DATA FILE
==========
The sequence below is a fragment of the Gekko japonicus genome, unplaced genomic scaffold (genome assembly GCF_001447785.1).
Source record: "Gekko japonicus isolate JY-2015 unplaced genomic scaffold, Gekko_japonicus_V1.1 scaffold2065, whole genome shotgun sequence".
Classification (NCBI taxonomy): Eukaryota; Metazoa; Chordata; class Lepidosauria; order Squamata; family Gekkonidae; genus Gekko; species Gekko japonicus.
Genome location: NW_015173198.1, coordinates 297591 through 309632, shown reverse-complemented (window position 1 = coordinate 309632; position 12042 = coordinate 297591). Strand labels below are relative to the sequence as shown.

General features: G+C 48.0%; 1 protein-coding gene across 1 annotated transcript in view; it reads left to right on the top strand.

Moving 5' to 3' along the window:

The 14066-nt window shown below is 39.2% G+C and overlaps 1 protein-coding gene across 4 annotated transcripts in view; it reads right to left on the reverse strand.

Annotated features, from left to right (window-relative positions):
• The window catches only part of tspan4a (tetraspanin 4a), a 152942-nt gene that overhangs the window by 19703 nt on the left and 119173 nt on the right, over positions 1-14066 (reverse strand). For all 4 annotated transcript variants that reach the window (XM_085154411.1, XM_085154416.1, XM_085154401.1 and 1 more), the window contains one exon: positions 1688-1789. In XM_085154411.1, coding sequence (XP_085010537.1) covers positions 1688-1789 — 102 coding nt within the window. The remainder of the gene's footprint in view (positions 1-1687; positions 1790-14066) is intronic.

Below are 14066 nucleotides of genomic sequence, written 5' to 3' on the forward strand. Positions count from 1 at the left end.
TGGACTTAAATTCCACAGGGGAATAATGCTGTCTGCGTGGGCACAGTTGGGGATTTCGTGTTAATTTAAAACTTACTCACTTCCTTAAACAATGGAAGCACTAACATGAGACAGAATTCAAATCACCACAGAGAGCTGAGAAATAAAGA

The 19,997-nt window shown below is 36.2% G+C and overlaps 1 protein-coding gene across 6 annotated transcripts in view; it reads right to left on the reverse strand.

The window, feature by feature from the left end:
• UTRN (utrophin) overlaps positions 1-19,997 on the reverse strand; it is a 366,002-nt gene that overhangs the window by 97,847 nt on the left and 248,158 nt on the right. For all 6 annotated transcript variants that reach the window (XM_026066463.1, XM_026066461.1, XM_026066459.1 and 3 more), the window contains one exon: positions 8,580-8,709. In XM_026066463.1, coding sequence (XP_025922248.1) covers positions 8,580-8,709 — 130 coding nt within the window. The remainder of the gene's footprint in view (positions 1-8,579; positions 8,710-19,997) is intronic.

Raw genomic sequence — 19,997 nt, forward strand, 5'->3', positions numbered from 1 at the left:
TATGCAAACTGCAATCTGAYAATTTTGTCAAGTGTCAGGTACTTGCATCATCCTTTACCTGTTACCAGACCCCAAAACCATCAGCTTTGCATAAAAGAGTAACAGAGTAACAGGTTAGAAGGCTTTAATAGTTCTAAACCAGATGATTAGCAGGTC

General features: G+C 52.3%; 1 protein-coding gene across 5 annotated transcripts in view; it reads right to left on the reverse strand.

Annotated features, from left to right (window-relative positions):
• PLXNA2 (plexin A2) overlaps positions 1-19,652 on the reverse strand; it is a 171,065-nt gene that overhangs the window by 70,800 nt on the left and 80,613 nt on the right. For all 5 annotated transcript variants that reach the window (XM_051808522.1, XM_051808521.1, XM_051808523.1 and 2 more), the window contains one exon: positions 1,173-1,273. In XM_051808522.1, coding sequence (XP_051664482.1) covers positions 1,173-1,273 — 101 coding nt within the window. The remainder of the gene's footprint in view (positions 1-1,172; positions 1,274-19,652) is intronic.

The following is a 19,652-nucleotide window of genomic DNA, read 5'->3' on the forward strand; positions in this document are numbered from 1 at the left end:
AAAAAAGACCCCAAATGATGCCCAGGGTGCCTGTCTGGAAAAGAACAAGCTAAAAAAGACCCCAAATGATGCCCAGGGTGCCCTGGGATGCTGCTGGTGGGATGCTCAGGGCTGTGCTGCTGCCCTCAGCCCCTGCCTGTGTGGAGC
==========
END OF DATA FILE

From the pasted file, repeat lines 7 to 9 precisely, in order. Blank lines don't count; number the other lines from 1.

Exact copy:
The 14066-nt window shown below is 39.2% G+C and overlaps 1 protein-coding gene across 4 annotated transcripts in view; it reads right to left on the reverse strand.

Annotated features, from left to right (window-relative positions):
• The window catches only part of tspan4a (tetraspanin 4a), a 152942-nt gene that overhangs the window by 19703 nt on the left and 119173 nt on the right, over positions 1-14066 (reverse strand). For all 4 annotated transcript variants that reach the window (XM_085154411.1, XM_085154416.1, XM_085154401.1 and 1 more), the window contains one exon: positions 1688-1789. In XM_085154411.1, coding sequence (XP_085010537.1) covers positions 1688-1789 — 102 coding nt within the window. The remainder of the gene's footprint in view (positions 1-1687; positions 1790-14066) is intronic.